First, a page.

Since then, the CAP has now changed dramatically after three successive reforms, the last one taking place in 2003 and being progressively implemented. According to the Common Agricultural Policy, with regard to developing countries the EU is committed to the principle of special and differential treatment. It appeals to all developed and the wealthiest developing countries to provide significant trade preferences to developing countries and it pleads for making these trade preferences more stable and more predictable. On domestic support, the EU is prepared to accommodate concerns of developing countries on food security, rural development and rural poverty by adjusting the "green box"(Harrison et al, 1995). In this paper, we would be discussing the effect of Common Agricultural Policy on developing countries to arrive at a conclusion whether CAP helps or harms the developing countries.
When the EU was formed in 1958, two important conditions already existed. Firstly, all the countries that established the EU or joined it before 2004 had already been protecting their farmers. Secondly, these countries had signed the GATT that asked to combine agricultural protection with supply management (Polaski, 2006). The EU simply harmonized and integrated the existing farm policies of its member countries, so that one common policy was created instead of a patchwork of national policies. In doing so, it adopted a number of guiding principles.
The first one was that of a unified market. Within the EU, the borders were opened. Farm products could freely move from one country to another. It was only at the outer border that import tariffs were imposed to protect EU farmers against cheap imports from the world market. The second principle was that of communitarian preference. This closely resembles the principle of food sovereignty that ECOWAS farmers and policy makers are discussing today. It meant that farm products that were consumed in the EU and that could reasonably efficiently be produced in the EU itself should come from the EU rather than from the world market. The external tariffs should be sufficiently high to ensure this. The third principle was that of parity and productivity. Parity meant that farm incomes should be equal to those in other sectors. This should partly be achieved by price support, but prices should not be too high, for affordable food prices for consumers were also important. Therefore, the productivity of agriculture should be stimulated so that farmers would be able to produce at lower cost. The fourth principle was that of financial solidarity. All costs of the common agricultural policy were financed out of a communal treasury, which in turn was filled with funds originating from import tariffs and some other government revenues.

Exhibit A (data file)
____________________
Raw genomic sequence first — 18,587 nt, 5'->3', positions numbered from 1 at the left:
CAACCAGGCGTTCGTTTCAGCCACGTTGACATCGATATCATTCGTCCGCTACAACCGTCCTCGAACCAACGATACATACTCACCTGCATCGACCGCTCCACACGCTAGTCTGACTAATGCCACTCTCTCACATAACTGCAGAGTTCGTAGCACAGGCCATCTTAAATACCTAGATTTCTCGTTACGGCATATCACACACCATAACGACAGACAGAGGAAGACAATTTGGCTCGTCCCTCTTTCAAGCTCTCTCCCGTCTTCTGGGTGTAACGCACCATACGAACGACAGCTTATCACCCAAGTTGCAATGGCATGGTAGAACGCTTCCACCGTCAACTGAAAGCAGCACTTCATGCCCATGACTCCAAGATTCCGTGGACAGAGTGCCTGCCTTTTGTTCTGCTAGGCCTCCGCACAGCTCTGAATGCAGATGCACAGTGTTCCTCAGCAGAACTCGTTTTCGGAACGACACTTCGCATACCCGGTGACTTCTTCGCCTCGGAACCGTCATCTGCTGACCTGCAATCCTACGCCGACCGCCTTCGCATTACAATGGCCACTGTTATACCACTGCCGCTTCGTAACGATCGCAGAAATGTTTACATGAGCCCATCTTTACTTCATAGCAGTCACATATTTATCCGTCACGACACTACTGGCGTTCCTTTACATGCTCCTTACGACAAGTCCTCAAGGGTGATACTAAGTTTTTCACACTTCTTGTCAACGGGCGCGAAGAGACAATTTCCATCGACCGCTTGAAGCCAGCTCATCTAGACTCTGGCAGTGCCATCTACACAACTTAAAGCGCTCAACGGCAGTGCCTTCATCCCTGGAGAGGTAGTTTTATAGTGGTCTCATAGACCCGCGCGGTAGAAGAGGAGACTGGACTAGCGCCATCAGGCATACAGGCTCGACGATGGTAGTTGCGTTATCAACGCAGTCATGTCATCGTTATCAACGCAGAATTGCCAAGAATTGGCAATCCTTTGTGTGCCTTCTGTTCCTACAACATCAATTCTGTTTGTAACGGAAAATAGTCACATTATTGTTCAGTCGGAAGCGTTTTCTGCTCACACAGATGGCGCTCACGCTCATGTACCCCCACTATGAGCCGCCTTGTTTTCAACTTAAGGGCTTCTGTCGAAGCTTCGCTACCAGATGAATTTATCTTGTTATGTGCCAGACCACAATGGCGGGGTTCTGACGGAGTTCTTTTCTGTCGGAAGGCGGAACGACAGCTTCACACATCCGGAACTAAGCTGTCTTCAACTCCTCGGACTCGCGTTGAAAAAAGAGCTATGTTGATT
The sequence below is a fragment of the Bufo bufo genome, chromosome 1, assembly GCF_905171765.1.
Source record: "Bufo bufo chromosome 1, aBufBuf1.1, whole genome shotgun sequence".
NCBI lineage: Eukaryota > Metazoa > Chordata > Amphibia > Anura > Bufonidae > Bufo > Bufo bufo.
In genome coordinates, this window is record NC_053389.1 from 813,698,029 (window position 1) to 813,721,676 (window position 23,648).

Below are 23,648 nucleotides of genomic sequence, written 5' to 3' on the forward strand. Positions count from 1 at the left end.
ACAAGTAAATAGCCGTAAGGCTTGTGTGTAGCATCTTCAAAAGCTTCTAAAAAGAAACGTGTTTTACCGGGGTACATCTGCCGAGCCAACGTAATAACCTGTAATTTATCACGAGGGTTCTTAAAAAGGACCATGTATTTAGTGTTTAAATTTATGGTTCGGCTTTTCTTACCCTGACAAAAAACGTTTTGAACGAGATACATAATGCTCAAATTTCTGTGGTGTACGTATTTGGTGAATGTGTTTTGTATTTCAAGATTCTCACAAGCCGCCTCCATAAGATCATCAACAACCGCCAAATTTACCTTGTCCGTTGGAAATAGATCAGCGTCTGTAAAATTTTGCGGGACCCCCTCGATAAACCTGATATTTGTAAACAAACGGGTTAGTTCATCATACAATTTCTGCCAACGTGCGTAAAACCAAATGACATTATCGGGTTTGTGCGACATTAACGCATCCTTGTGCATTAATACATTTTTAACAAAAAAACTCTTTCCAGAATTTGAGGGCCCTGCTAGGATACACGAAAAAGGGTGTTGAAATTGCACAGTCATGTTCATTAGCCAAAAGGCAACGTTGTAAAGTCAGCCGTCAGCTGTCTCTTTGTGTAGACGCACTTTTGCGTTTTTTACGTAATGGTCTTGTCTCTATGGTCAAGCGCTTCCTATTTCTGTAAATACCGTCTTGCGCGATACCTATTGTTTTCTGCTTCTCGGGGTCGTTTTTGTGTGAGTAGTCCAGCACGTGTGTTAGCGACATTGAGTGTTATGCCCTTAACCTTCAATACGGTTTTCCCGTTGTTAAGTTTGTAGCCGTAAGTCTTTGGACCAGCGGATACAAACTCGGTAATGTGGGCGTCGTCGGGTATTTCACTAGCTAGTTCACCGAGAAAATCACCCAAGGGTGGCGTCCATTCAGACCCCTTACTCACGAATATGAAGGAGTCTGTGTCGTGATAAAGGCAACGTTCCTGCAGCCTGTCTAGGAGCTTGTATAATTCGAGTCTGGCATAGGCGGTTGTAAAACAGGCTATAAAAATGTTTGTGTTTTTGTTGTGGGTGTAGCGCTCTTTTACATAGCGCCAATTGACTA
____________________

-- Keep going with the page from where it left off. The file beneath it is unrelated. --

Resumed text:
From a developing country point of view, the impact of the reformed CAP on agricultural markets has become more complex. Even though the "new CAP" still has some unwanted effects, they are less direct and more difficult to assess (Herok & Lotze, 2000). The traditional image of a "fortress Europe" that is closed to developing countries' exports, while the EU dumps considerable